24 June 2013

Is NYC's Climate Resiliency Plan Too Shortsighted? Geophysicist Klaus Jacob Thinks So

"We have to have a long term view to create meaningful short term solutions," so says Klaus Jacob, research scientist at Lamont-Doherty Earth Observatory and professor at Columbia University's School of International and Public Affairs.

Jacob warned of New York's vulnerabilities to severe storm flooding long before Sandy and has emerged as a central figure in discussions about post-Sandy New York City.

In an interview with City Atlas, Klaus Jacob talks about flood risks, managed retreat, and taking a long-term view on resilience design. Read more about Jacob's response to NYC's new Special Initiative for Rebuilding and Resiliency report here.

New York City's plan, "A Stronger, More Resilient New York," contains actionable recommendations for rebuilding communities in the wake of Sandy, as well as increasing the resilience of the city's infrastructure. It can be downloaded here.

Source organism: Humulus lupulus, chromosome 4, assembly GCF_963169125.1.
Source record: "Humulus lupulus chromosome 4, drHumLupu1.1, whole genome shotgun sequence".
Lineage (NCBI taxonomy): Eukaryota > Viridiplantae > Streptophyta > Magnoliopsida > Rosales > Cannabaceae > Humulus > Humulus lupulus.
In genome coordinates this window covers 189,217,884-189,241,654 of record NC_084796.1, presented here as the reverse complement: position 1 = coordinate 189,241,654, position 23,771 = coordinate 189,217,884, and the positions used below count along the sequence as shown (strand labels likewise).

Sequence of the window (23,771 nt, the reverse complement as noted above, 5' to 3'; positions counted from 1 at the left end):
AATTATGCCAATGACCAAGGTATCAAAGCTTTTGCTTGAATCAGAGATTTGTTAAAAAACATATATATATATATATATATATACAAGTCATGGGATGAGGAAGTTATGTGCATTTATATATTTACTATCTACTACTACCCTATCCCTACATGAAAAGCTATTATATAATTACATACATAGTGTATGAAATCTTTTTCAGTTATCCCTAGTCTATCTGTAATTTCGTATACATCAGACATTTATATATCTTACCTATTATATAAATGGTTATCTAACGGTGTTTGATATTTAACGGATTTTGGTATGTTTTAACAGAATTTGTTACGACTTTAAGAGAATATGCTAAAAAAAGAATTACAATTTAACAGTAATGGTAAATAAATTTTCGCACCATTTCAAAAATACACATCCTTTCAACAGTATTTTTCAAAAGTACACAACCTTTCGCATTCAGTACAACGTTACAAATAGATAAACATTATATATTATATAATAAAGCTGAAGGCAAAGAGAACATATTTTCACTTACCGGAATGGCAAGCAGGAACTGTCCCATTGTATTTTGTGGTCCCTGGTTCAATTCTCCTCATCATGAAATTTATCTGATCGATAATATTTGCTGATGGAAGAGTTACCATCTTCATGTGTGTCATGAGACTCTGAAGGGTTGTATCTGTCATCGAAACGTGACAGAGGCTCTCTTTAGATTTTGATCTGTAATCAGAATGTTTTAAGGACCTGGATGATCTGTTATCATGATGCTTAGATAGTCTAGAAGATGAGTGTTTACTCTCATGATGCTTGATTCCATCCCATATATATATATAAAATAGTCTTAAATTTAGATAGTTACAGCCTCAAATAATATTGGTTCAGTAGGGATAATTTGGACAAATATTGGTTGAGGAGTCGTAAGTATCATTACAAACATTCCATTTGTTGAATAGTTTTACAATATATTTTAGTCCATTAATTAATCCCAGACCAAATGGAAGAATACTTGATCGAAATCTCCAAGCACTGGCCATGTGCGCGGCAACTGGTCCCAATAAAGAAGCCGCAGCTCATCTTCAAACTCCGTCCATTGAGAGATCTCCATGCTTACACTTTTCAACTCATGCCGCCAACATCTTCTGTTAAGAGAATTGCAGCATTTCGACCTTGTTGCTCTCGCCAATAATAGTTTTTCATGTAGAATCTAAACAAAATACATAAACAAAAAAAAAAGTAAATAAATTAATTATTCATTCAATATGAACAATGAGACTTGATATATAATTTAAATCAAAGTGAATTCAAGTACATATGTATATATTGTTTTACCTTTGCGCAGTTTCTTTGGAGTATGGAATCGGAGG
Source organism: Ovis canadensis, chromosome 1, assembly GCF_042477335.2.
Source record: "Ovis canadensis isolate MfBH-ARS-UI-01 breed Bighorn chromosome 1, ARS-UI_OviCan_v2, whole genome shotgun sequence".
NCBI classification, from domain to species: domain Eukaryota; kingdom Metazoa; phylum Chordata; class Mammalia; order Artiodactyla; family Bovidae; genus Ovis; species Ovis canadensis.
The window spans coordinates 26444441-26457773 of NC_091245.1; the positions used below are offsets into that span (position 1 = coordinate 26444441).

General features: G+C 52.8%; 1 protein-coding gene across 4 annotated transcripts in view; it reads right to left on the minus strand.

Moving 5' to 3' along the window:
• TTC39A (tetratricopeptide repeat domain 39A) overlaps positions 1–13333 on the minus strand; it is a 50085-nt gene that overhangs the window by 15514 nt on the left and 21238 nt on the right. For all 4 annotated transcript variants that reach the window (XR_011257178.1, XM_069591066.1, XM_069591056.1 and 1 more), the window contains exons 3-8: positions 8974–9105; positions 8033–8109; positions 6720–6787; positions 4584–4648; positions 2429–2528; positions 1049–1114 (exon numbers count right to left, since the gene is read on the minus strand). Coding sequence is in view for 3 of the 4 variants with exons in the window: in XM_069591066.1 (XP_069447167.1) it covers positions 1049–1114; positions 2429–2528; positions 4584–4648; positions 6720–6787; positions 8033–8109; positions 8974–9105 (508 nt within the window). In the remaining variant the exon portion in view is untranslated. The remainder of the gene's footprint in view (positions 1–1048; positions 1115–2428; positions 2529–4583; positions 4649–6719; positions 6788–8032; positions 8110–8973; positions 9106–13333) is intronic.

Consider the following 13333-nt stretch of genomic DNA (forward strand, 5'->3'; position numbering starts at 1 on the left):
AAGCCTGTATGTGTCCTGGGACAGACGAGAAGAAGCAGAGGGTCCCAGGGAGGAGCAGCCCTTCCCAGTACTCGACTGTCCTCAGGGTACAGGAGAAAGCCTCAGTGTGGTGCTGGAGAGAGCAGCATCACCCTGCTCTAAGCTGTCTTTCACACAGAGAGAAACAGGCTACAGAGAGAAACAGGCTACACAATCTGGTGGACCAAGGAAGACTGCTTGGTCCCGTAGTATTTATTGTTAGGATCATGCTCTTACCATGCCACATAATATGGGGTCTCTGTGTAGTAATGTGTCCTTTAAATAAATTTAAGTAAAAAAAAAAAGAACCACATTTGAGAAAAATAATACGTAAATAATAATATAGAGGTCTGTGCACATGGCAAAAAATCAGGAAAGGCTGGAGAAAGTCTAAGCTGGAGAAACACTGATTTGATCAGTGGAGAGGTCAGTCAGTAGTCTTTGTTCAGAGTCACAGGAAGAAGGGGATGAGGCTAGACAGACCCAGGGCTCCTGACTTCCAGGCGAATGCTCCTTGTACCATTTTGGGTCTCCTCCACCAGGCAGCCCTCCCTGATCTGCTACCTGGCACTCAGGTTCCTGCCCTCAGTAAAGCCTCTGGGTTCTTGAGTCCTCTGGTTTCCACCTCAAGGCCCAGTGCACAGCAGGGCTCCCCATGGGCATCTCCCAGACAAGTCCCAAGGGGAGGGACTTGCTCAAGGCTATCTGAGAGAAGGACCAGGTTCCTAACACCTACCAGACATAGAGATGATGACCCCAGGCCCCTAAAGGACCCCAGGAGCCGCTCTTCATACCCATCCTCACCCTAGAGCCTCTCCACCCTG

Jacob feels that some of the recommendations in the report are dangerously unsustainable because they’re based on short-term assumptions, making climate adaptation even more difficult for future generations. The uncertainty in long-term projections should be actively considered to build a New York that can respond to a range of future scenarios.

"I’m not making any projections what NYC will look like in 50, 100, 200 years," Jacob imparts. "But I don’t want to create solutions now that I know will not survive for those time horizons. That's all I'm saying. Future generations will have to deal with their own problems. But we should not create liabilities now for them." 

Here's the video interview from TheCityAtlas.org: